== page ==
The Uproar

Time to Decide

There's too much pressure to pick a college major at age 18

photo by Kaycee Orwig

photo by Kaycee Orwig

Julia Badamo, Staff Writer

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“What do you want to major in?”

Pause.

Conversations stop. Curiosity looms in everyone’s mind.  They need an answer.

Nothing matters more in this moment than the words that leave my mouth. Eyes light up and turn to my face. Everyone present at the family dinner table meets my puzzled gaze as a cocktail of anxious emotions fill my stomach.

“I’m going in undecided.”

Unpause.

Sighs. Groans. Perplexed looks reach every corner of the room and disappointment resonates in the air.

But why is my answer so frowned upon?

If we aren’t making decisions that we genuinely want to make, then we’re preparing ground for a lifetime of doing things to please other people.”

At merely 18 years old, we are expected to make the biggest financial and professional decision of our lives. How does anyone truly know what they want to pursue with hundreds of options to choose from? Explain to me how much sense it makes to ask a young person to know what they will do for the rest of their life when they haven’t experienced actual college classes. It’s an oft-cited statistic, confirmed in multiple surveys annually, that over half of college students change majors at least once.

There is a huge misconception that what we go into college for is what we do “for the rest of our lives.” The true purpose of college is to lay down foundations. The end of high school is called “commencement” for a reason: College is where we begin, in a sense.  It is the place to find what we enjoy doing. If we aren’t making decisions that we genuinely want to make, then we’re preparing ground for a lifetime of doing things to please other people.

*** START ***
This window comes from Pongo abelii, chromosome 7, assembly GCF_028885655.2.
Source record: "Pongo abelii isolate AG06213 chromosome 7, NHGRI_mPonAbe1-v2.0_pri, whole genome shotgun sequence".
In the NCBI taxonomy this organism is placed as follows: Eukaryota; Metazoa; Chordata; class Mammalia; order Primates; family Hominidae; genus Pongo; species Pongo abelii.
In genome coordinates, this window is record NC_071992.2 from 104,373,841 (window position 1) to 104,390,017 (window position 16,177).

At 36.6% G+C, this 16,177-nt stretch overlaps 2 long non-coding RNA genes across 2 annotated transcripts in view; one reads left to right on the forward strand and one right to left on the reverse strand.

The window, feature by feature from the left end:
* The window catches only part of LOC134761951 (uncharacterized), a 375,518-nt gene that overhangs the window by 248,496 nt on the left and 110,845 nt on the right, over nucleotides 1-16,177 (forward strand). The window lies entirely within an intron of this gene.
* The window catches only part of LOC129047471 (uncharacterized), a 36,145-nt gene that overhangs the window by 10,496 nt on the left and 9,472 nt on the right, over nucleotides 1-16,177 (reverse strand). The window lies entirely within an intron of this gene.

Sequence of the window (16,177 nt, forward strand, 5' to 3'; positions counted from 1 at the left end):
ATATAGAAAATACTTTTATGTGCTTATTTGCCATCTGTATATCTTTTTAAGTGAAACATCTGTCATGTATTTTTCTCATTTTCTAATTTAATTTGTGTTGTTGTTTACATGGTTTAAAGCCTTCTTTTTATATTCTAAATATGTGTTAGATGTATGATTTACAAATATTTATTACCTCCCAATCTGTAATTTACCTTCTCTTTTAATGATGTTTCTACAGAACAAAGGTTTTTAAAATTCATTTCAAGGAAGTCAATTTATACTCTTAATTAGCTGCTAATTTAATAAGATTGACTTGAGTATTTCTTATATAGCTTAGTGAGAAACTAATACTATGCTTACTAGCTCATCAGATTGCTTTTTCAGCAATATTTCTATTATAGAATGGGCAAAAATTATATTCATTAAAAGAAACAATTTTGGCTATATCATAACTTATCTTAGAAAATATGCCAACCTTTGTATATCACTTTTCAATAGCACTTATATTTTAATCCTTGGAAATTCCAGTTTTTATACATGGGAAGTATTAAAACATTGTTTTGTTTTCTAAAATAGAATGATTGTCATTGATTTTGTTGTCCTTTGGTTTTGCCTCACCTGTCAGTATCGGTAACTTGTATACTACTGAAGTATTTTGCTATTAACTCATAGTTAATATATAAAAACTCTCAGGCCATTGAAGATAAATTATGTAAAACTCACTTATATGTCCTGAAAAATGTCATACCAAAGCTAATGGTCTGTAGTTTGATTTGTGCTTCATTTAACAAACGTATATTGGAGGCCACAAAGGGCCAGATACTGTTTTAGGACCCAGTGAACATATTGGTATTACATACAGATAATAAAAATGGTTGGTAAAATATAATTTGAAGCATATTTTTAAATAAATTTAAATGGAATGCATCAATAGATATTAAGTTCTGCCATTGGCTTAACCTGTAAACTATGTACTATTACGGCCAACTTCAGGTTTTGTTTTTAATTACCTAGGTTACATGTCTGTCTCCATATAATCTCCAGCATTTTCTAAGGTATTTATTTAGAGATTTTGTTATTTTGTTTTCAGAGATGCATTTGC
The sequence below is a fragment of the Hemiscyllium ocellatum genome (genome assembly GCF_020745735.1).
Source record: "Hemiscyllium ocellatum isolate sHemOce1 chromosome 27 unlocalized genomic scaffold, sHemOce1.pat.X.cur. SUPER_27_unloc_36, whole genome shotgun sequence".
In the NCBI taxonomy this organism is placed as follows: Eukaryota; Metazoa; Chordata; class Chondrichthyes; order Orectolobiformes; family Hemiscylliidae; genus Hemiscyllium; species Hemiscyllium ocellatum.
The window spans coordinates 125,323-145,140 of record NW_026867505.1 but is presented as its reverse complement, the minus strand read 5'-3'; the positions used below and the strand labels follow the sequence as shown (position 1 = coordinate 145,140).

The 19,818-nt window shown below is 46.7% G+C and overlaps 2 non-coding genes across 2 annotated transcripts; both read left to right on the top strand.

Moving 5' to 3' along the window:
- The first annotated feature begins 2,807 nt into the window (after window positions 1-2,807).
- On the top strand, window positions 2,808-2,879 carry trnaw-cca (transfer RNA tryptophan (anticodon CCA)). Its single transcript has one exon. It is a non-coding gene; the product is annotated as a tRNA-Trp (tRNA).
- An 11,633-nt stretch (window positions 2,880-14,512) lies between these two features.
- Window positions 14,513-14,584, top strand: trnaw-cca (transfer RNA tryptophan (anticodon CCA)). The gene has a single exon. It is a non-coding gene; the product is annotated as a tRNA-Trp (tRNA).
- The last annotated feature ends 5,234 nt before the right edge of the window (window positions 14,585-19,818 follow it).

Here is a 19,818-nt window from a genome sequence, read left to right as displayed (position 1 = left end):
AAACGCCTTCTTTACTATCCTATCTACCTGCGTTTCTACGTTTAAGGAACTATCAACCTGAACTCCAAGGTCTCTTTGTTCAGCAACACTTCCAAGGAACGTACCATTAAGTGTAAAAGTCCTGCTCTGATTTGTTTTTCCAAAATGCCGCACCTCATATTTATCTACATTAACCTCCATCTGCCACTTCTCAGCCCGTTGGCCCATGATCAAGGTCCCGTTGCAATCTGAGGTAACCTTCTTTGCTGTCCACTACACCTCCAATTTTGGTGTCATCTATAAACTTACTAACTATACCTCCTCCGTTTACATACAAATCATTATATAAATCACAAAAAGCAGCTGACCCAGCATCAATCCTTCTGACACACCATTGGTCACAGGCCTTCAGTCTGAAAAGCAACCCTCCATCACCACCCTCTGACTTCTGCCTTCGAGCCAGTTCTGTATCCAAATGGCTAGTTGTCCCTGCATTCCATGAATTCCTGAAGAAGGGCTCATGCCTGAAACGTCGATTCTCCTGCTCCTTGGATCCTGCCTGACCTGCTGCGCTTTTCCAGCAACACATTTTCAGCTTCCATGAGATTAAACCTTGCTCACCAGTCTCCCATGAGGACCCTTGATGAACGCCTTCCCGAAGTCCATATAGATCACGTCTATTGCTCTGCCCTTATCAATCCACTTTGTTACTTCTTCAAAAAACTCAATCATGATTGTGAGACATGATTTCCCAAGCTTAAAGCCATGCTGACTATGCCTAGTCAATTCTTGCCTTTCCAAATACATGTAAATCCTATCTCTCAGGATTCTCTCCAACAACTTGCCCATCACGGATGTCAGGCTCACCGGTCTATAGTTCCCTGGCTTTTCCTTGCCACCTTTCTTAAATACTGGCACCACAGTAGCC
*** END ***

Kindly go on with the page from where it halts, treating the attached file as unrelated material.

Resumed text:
Many parents will pose the argument that going into college undecided is a waste of money. I understand their concern, but consider this practical option: you can get your general classes out of the way while you explore what honestly interests you, not your relatives and friends. I think it’s better to go in exploring what fires your imagination and identifying what you areas want to steer away from. It’s a costlier situation to realize three years into your major that what you’re studying isn’t the right fit.

In some cases, we must tune out the wants of our friends and family in order to hear our own. Don’t change yourself and your decisions just to please others. In the end, you’ll remember more of your “what if’s” than regrets. Just be yourself and rely on your own instincts and your own decisions.

Of course, I’m not advising you to go and blow all your money but rather to make sure your decisions are mindful. There’s a difference between spontaneity and impulse. Make sure that you’re loving what you do and the days and weeks will pass by more smoothly.  And if you’re truly undecided, have faith that there’s enough time to follow your instincts into a productive future.

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